From the snow-covered alpine peaks to the heavily forested foothills, the Piedmont region of Italy offers breathtaking natural beauty and a wealth of cultural experiences. From quaint villages located in the wine region to cities with impressive culinary traditions, this part of the Country is sure to delight any traveler.
Where is Piedmont in Italy?
Known in Italian as Piemonte, this region spreads over 9,700 mi² (25.300 sq km) from the Alps to the Mediterranean and counts a population in excess of 4,300,000 inhabitants. Piedmont is the second largest Italian region by extension after Sicily.
It borders France in the west, Switzerland in the north, and Lombardy in the east. The southern side is naturally defined by the Apennines mountains which divide the region from the Liguria region.
The Mediterranean coast is, therefore, just a short drive away.
What’s nearby Piedmont?
The vicinity to Milan, the French Riviera, Portofino and lake Como make the Piedmont region of Italy accessible from all directions through a well- connected network of highways and railroads.
Moreover, Piedmont is easily reachable by plane through the airport of Turin and the nearby Milan Malpensa and Genoa airports.
The geography of the Piedmont region of Italy
With the ease of access and vicinity of such natural attractions, Piedmont offers a wide array of activities that appeal to families, food and wine enthusiasts, outdoor lovers , and history buffs.
What does Piedmont mean?
Piemonte holds in its name the reference to the conformation of the region, located at the foot of the mountains: “pie” stands for foot and “monte” for mountain. The name of the region perfectly describes its position at the foot of the Alps, which surround plains and hills on three sides.
The toponym – from Latin Pedemontis – was probably used for the first time in the early Middle Ages but back then it did not correspond to any administrative or political territory.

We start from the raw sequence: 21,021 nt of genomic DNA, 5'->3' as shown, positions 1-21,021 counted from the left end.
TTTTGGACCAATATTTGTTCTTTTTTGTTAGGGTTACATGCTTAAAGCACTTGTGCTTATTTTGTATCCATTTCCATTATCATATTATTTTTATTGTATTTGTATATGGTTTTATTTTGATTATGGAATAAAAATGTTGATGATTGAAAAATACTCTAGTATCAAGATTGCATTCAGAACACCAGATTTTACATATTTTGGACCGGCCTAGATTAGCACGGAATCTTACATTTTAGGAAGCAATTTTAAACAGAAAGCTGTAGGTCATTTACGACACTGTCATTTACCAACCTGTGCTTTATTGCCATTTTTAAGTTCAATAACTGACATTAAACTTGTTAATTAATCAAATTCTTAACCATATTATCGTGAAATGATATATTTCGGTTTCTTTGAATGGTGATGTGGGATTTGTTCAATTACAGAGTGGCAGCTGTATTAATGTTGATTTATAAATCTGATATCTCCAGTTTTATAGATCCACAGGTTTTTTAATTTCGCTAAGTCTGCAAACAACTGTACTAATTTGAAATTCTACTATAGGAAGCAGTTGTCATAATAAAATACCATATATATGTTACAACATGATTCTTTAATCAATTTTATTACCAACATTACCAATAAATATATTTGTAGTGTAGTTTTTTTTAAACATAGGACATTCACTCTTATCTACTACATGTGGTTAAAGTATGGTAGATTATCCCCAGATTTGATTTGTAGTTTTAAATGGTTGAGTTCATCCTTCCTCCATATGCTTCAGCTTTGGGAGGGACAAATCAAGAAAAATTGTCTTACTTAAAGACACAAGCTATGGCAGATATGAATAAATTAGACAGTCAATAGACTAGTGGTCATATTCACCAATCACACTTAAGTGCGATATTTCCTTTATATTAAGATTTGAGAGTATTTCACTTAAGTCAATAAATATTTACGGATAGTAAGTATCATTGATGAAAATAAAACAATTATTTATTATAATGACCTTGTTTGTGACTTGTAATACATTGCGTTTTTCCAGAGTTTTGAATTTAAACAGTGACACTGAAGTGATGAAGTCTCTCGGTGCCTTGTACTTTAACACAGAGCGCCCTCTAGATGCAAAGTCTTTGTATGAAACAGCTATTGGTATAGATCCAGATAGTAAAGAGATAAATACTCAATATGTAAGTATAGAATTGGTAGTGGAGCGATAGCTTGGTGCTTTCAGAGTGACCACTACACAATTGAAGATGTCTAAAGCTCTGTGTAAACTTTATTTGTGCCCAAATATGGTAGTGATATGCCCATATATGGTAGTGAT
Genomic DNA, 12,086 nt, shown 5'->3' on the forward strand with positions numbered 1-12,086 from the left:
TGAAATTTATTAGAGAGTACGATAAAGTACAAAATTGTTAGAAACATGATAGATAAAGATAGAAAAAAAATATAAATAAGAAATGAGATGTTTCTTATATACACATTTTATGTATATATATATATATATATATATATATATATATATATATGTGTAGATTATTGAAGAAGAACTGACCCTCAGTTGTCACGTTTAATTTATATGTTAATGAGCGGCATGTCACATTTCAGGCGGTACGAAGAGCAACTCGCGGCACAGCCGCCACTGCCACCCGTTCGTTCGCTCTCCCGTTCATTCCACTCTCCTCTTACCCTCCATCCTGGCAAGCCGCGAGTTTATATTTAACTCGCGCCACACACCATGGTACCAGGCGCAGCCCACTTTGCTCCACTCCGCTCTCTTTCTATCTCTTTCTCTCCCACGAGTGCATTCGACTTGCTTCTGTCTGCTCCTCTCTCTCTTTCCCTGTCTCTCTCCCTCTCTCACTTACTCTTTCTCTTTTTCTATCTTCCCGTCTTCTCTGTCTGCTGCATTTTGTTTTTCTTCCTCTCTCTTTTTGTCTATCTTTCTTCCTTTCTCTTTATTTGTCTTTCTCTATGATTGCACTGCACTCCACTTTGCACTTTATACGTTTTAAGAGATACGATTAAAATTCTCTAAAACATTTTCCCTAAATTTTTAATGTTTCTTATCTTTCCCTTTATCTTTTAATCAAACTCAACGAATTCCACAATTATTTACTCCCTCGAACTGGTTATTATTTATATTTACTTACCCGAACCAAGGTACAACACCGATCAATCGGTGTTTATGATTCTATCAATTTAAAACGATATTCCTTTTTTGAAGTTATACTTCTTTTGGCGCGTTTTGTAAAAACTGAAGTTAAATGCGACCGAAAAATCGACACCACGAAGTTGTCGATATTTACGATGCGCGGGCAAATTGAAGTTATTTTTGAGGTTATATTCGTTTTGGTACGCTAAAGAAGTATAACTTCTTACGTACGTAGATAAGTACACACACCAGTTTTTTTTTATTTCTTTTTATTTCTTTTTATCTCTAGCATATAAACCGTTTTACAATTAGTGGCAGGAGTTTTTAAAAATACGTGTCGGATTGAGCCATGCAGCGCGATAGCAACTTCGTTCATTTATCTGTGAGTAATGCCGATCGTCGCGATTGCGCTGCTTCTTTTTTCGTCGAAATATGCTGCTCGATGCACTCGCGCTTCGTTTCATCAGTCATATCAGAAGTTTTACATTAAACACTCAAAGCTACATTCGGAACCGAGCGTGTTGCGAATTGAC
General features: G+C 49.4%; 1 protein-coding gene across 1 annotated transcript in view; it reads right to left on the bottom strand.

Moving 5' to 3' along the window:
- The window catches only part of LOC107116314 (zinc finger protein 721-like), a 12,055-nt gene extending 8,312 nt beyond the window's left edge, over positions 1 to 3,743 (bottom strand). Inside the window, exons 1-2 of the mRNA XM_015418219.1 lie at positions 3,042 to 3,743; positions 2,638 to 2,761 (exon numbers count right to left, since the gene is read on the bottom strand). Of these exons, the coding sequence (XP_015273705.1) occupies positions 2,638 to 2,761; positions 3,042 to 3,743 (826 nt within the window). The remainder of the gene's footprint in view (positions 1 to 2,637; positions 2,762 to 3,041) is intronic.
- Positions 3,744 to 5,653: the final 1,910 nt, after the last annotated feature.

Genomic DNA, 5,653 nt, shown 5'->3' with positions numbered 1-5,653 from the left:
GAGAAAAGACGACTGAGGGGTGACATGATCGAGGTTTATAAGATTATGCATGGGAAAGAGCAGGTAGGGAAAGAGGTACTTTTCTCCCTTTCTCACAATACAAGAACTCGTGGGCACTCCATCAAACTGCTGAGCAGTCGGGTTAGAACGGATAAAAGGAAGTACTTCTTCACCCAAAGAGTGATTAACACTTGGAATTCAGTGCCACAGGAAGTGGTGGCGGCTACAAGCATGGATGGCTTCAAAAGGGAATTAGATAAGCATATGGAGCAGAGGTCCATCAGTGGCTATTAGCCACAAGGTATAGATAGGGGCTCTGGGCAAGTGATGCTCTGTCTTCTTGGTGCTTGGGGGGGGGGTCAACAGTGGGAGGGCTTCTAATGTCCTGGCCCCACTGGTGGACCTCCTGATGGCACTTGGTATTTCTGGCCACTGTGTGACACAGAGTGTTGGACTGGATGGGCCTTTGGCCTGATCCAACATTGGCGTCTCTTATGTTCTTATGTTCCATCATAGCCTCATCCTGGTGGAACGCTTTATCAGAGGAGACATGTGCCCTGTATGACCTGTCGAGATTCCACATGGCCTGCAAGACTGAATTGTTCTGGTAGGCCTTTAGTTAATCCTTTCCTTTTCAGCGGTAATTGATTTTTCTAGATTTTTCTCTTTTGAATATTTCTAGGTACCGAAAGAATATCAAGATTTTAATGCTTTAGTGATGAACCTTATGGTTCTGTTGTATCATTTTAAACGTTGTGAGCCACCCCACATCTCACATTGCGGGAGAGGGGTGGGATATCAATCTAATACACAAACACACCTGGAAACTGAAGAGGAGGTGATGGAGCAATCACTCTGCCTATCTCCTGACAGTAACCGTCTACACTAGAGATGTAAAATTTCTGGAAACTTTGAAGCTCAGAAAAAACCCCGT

In fact, the first native tribes of the region were called Liguri and even during Roman times, that was the word used to identify the entire land between the sea and the Alps. Today, Liguria is the name of the narrow region that stretches from the French border to Tuscany, facing the Mediterranean.
Over time, the mountain range called the Apennines became the natural political and administrative barrier between the coastal region of Liguria and the mainland called, finally, Piemonte.
The geological origins of Piedmont
In origin, the Alps drew the edges of a huge bay which thirty million years ago was completely flooded by an ancient sea, called Tetide.
The point where nowadays the Alps begin to elevate from the plain can be imagined as the previous beach line where waves of the sea used to crash.
Then, the remaining central body of the Piedmont region of Italy was slowly filled with sediments brought down by rivers and later eroded.
A sharp transition from the high elevations of the Alps to the flat plain is peculiar to Piedmont: in other Italian regions, the passage is made less severe because of a mid-range of alpine foothills standing in between the Alps and the lower valleys (Prealpi).
Such a range of foothills does not exist in the western section, probably due to the collapse of the bottom of the ancient sea. This event took place about fifteen million years ago.
What makes Piedmont unique?
The complicated and fascinating geological formation of Piedmont can be considered the real treasure of the region. The former sea and the consequent floods, erosion, and earthquakes gave birth to a unique yet special soil composition.
The prominent wines of Piedmont as well as the pungent aroma of white truffles find a reason to exist because of the soil formation, along with other factors.